Lebanon: Declaration of the High Representative
The European Union and its Member States remain extremely concerned about the severe socioeconomic crisis in Lebanon and its impact on all of Lebanon’s vulnerable populations.
The national currency has lost almost all of its pre-crisis value, four in five people now live in poverty and electricity is only occasionally available. This situation has been aggravated by the COVID-19 pandemic and the food and energy crisis resulting from the Russian aggression against Ukraine.
While there have been some positive developments, including the signature of a Staff-level agreement with the International Monetary Fund (IMF) on 7 April and the timely conduct of legislative elections on 15 May, many challenges remain to be addressed by the Lebanese authorities to overcome this unprecedented crisis. The enactment of long overdue economic and governance reforms, in the framework of a fully-fledged IMF programme, needs to be the top priority. Such a programme is the only viable and credible solution to help Lebanon stabilise its economy, restore trust and provide the country with the assistance it needs to finally embark on a path of recovery and growth. The enactment of such a programme requires the swift adoption by the relevant Lebanese authorities of the necessary actions identified in the Staff-level agreement reached on 7 April.
Following the parliamentary elections of 15 May and the nomination of Najib Mikati as Prime minister-designate on 23 June, government formation is now imperative. The Parliament, the President and the new Government must take the necessary decisions to address the country’s unprecedented crisis. It is also of vital importance that the constitutional calendar be adhered to regarding the organisation of the presidential and subsequent municipal elections.
The EU is fully determined to continue encouraging and supporting Lebanon to take the necessary measures to exit this crisis. On 26 July, the Council adopted the decision to extend for one year the framework for targeted restrictive measures to address the situation in Lebanon. This framework provides for the possibility to impose individual sanctions (travel ban and asset freeze) against persons and entities responsible for undermining democracy or the rule of law in Lebanon through persistently hampering the formation of a government or seriously undermining the holding of elections, undermining the implementation of critical economic reforms, or who are responsible for serious financial misconduct including corruption. The situation in Lebanon is kept under constant review. The decision to prolong the framework aims at preventing risks of further deterioration of the situation and at finding a way out of the crisis.
The EU and its Member States also recall that on 4 August, two years will have elapsed since the devastating explosion at the port of Beirut that claimed more than 220 lives. For the sake of justice and accountability, Lebanese authorities must now allow the investigation into this tragedy, which has been hampered and delayed repeatedly, to resume and produce results, without interfering in it.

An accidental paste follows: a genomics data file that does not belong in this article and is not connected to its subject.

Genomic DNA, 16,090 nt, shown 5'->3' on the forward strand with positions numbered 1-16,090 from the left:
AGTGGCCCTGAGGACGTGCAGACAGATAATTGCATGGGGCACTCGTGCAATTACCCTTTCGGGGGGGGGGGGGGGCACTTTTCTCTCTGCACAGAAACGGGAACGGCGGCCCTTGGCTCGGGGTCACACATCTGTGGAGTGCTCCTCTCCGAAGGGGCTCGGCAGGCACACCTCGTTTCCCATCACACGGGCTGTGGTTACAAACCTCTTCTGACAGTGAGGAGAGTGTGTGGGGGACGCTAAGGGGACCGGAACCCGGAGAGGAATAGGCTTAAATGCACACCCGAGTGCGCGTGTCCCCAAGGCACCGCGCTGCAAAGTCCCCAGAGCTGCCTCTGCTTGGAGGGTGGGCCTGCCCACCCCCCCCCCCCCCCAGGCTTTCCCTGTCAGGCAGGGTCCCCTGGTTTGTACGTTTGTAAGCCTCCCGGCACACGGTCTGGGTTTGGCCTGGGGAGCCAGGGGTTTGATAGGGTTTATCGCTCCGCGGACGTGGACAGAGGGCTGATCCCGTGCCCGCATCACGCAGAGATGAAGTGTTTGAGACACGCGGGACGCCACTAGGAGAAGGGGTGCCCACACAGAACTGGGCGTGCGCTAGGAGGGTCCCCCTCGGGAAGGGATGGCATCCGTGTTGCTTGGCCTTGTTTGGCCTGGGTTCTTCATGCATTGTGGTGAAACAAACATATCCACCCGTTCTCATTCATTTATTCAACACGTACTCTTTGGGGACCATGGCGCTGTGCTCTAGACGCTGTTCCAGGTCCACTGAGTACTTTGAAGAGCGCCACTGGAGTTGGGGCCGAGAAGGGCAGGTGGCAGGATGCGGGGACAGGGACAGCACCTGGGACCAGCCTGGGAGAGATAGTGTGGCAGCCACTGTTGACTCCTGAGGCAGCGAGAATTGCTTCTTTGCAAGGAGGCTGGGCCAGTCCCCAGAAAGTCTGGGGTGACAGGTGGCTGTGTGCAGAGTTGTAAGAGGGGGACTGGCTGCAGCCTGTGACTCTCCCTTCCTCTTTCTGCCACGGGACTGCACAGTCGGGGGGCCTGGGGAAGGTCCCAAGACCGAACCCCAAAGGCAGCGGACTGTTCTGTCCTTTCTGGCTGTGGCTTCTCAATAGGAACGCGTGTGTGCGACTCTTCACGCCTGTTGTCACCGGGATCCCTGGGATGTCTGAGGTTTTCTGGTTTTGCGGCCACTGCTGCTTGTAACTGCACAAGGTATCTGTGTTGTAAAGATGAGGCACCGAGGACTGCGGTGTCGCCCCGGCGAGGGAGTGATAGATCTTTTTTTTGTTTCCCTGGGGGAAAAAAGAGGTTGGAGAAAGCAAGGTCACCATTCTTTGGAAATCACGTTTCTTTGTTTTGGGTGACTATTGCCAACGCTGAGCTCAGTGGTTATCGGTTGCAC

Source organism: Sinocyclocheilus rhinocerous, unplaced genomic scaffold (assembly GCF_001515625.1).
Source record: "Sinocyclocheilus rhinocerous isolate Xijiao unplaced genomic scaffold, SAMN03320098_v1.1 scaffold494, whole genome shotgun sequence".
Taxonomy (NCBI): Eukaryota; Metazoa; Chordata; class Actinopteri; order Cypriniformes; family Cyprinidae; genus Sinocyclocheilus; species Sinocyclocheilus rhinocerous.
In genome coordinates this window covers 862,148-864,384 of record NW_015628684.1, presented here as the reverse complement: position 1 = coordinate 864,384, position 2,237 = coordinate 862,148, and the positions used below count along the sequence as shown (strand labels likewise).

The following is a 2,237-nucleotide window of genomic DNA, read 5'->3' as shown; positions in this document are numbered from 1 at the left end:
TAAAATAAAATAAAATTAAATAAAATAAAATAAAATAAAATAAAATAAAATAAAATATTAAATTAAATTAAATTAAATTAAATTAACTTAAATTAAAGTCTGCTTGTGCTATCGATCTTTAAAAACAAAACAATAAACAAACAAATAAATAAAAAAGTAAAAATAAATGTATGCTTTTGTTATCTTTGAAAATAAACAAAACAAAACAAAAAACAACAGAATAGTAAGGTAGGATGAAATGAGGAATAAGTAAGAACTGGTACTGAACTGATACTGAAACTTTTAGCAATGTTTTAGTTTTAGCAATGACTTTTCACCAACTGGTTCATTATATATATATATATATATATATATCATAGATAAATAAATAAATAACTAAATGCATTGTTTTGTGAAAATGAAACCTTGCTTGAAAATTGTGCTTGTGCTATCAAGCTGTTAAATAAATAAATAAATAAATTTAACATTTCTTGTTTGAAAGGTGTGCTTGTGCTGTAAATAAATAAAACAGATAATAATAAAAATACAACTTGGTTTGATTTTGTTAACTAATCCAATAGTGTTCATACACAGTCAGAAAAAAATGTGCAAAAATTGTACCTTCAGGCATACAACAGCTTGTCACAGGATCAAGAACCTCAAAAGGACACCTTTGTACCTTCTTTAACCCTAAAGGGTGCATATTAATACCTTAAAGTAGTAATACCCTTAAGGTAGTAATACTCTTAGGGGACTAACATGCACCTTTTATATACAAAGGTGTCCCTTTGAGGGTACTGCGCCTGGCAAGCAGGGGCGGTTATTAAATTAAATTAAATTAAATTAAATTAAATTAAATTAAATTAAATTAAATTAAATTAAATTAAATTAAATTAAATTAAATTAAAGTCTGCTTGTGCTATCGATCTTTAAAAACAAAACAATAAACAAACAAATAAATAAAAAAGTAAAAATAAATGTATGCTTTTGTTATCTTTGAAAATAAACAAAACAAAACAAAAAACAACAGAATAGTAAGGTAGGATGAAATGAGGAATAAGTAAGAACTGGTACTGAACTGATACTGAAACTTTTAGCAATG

The Lebanese authorities and the international community must continue working together on the complex and challenging issue of Syrian refugees in Lebanon. The EU and its Member States commend Lebanon’s generosity, but call on the Lebanese authorities to avoid divisive rhetoric and to act constructively on this issue. They reiterate their position that international humanitarian law and the principle of non-refoulement as defined by UNHCR must be respected. The EU and its Member States will continue their efforts to address the underlying causes of the refugee and displacement crisis according to UN Security Council Resolution 2254, so as to allow Syrian refugees to be able to return home voluntarily, in a safe and dignified way, according to UNHCR standards. Conditions for a safe, voluntary and dignified return of refugees and displaced persons, including Internally Displaced Persons (IDPs), are still not met in Syria. It is therefore for the Syrian regime to act in this regard to create such conditions.
The EU and its Member States welcome discussions between Lebanon and Israel on the delineation of their maritime boundary. A negotiated settlement would contribute to the region’s stability and prosperity. We encourage the parties to engage constructively and in good faith.
The EU and its Member States remain committed to continue assisting Lebanon in this hour of need. Since 2011, the EU has provided support worth around 2 billion euros, with more than 1 billion euros specifically to address the impact of the Syrian crisis in Lebanon, supporting refugees from Syria and vulnerable Lebanese. The EU has recently stepped up its commitments in the country with 20 million euros in additional humanitarian funding as well as 25 million euros in terms of food security and resilience. We encourage other likeminded partners in the international community to engage constructively and help Lebanon emerge from its crisis. It is however essential that Lebanese leaders put the best interest of the Lebanese first and deliver on the necessary reforms, and do that as a matter of utmost urgency.